Dark leafy greens, magnesium glycinate or malate, cacao and mineral water: these all contain bioavailable magnesium.

We need absorbable copper:

Copper is the spark plug mineral of the body, including the brain. Without copper, there is no electricity, or life.

Grass-fed/grass-finished organic liver (one ounce per day), organic bee pollen, acerola, amla, Atlantic oysters (1 per day)  — these all contain bioavailable copper.

We need the B vitamins:

The B vitamins are essential for reducing high homocysteine. We also lose B vitamins when we are stressed, while simultaneously accumulating an abundance of the unwanted unbound iron.

B vitamins: B1 (thiamine), B2 (riboflavin), B3 (niacin or nadh), B5 (pantethine), B6 ( P5P), B9 (folate), and B12 (cobalamin). Organic bee pollen or RNA/DNA (from brewer’s yeast) contain natural B vitamins. Grass-fed/grass-finished butter contains natural vitamin B12. Even beef liver contains many B vitamins.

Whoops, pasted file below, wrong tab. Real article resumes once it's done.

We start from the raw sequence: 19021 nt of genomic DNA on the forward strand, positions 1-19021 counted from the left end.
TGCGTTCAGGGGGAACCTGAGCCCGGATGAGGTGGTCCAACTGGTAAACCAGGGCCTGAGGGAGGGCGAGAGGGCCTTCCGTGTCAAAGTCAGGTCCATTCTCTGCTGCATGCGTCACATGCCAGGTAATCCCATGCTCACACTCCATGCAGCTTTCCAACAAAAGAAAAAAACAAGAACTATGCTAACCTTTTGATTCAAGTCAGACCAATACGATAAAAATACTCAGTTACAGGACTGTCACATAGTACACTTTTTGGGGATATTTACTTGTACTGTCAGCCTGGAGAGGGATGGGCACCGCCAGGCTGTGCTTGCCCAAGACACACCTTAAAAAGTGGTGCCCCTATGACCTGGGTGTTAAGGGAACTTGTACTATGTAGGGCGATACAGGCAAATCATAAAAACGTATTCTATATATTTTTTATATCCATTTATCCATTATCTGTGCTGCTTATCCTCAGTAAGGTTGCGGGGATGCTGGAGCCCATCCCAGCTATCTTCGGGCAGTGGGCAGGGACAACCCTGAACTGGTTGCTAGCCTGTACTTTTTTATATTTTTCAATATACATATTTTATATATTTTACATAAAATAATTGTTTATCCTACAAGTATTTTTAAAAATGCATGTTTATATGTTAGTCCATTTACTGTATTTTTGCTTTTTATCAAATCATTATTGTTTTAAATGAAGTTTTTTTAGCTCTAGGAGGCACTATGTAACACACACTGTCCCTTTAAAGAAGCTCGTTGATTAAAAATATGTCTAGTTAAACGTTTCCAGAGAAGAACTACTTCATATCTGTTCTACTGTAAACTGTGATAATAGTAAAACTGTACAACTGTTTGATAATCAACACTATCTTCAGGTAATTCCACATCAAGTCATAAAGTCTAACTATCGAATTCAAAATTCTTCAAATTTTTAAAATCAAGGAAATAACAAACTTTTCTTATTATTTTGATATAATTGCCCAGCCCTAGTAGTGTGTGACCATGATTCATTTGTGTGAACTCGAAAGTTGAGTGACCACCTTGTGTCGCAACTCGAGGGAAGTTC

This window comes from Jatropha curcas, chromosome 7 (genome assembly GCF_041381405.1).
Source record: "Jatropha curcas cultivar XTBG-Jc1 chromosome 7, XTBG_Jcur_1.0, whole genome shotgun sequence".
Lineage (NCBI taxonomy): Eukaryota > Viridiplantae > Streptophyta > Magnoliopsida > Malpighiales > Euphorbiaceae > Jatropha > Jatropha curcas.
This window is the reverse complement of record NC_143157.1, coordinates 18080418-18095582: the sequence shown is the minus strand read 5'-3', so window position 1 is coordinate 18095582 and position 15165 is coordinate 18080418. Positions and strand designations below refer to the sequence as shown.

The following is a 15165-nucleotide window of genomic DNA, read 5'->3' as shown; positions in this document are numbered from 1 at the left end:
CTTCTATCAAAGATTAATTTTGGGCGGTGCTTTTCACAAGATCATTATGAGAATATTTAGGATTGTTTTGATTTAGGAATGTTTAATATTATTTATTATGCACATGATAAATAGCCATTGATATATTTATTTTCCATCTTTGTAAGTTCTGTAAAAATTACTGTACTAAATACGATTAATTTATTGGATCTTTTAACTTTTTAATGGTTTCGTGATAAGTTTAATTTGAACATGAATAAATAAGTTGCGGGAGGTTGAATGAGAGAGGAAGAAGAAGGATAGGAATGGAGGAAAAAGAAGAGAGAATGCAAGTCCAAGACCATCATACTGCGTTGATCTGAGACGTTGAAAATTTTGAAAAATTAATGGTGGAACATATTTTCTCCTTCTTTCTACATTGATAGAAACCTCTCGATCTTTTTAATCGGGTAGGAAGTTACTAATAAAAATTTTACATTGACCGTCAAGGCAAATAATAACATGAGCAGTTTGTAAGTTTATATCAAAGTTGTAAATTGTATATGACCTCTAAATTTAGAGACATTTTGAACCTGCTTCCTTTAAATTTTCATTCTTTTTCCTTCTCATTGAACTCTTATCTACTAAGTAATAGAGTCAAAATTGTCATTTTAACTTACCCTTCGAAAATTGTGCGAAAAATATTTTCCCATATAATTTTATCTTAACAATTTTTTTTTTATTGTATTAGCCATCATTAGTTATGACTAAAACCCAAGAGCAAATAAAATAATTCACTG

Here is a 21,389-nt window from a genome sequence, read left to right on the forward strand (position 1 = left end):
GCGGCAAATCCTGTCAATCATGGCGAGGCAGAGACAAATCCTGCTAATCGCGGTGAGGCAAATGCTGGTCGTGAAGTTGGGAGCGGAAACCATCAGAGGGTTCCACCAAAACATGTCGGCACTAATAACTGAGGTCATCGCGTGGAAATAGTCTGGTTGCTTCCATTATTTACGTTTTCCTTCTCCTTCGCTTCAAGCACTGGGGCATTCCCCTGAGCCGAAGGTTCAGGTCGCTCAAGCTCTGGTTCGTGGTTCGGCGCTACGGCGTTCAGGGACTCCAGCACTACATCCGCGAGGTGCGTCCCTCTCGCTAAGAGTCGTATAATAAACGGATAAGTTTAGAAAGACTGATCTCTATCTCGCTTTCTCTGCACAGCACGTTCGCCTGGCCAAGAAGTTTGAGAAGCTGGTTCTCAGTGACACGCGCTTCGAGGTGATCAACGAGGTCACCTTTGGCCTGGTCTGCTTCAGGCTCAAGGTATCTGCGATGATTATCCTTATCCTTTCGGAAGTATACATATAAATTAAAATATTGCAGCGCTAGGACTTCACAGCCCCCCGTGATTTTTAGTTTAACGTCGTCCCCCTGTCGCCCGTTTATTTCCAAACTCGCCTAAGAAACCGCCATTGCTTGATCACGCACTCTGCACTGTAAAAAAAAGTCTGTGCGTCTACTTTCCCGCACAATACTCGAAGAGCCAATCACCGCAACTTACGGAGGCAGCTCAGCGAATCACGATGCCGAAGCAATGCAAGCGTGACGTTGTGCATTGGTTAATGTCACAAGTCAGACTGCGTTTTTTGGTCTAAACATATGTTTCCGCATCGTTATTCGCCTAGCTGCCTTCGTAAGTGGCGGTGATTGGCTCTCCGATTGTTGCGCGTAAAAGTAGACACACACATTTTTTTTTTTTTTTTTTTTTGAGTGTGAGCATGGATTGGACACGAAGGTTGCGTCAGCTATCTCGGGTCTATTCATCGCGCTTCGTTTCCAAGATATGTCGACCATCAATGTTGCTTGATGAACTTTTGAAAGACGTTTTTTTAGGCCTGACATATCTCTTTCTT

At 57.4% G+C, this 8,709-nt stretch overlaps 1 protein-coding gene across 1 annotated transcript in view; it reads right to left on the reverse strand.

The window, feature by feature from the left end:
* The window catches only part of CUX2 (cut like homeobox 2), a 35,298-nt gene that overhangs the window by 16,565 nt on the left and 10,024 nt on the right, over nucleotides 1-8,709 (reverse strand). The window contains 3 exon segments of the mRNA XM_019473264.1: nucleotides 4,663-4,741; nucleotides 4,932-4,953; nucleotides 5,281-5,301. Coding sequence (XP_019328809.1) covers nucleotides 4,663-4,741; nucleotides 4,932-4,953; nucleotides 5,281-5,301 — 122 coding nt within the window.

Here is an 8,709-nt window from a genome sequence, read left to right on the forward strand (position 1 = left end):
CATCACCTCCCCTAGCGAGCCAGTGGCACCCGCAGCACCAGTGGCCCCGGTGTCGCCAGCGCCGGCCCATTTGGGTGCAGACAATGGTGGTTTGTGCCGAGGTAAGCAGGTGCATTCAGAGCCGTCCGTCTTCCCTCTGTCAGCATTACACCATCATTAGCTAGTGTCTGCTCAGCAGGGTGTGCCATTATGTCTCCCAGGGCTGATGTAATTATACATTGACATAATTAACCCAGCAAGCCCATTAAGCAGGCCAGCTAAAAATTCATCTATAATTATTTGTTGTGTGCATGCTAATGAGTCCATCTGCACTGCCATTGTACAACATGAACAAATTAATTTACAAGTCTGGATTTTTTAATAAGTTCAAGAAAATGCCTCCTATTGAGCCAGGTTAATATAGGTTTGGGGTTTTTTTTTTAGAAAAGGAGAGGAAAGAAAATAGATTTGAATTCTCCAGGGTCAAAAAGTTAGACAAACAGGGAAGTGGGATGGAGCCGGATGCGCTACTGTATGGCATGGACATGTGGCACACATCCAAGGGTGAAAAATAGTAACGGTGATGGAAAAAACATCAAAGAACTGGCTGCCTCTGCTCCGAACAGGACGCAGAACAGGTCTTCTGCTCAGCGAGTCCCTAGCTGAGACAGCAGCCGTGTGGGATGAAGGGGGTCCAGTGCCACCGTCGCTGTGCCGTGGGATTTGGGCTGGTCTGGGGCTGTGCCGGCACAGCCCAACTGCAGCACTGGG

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We need detoxification:

Detoxification is the process of removing foreign and natural substances, such as debris, toxins, heavy metals and other by-products that are not useful —  but even harmful — to the body. These toxins and other things could come from cigarette smoking, alcohol, food additives, unclean water, medications and even the air we breathe. Our liver, kidneys, lungs and skin are the main organs of detoxification, but when they become overwhelmed, external support may be necessary. The detoxification recommendations below I list are quite reasonable and necessary, and should not produce any harsh withdrawal symptoms: